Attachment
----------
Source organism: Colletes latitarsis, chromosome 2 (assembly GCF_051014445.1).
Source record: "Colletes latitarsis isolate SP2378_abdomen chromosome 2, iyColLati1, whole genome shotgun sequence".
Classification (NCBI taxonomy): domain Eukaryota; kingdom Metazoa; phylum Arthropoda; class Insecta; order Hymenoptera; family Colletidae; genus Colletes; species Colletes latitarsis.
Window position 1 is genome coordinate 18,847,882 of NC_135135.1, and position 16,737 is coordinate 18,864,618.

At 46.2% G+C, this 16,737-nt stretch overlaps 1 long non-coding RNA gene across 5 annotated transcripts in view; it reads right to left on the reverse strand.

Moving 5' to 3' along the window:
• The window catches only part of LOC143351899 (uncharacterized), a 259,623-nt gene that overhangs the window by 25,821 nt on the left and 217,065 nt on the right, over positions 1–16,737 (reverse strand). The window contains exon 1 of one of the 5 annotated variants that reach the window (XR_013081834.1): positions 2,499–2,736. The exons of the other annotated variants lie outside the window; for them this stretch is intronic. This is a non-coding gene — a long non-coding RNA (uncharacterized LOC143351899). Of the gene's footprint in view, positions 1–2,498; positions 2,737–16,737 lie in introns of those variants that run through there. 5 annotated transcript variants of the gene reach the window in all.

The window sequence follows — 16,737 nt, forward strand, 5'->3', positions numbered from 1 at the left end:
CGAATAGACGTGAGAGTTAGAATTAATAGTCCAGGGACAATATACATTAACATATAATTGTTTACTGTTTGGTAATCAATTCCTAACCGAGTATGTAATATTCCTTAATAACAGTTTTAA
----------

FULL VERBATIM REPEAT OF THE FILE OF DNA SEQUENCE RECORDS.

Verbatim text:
Source organism: Colletes latitarsis, chromosome 2 (assembly GCF_051014445.1).
Source record: "Colletes latitarsis isolate SP2378_abdomen chromosome 2, iyColLati1, whole genome shotgun sequence".
Classification (NCBI taxonomy): domain Eukaryota; kingdom Metazoa; phylum Arthropoda; class Insecta; order Hymenoptera; family Colletidae; genus Colletes; species Colletes latitarsis.
Window position 1 is genome coordinate 18,847,882 of NC_135135.1, and position 16,737 is coordinate 18,864,618.

At 46.2% G+C, this 16,737-nt stretch overlaps 1 long non-coding RNA gene across 5 annotated transcripts in view; it reads right to left on the reverse strand.

Moving 5' to 3' along the window:
• The window catches only part of LOC143351899 (uncharacterized), a 259,623-nt gene that overhangs the window by 25,821 nt on the left and 217,065 nt on the right, over positions 1–16,737 (reverse strand). The window contains exon 1 of one of the 5 annotated variants that reach the window (XR_013081834.1): positions 2,499–2,736. The exons of the other annotated variants lie outside the window; for them this stretch is intronic. This is a non-coding gene — a long non-coding RNA (uncharacterized LOC143351899). Of the gene's footprint in view, positions 1–2,498; positions 2,737–16,737 lie in introns of those variants that run through there. 5 annotated transcript variants of the gene reach the window in all.

The window sequence follows — 16,737 nt, forward strand, 5'->3', positions numbered from 1 at the left end:
CGAATAGACGTGAGAGTTAGAATTAATAGTCCAGGGACAATATACATTAACATATAATTGTTTACTGTTTGGTAATCAATTCCTAACCGAGTATGTAATATTCCTTAATAACAGTTTTAA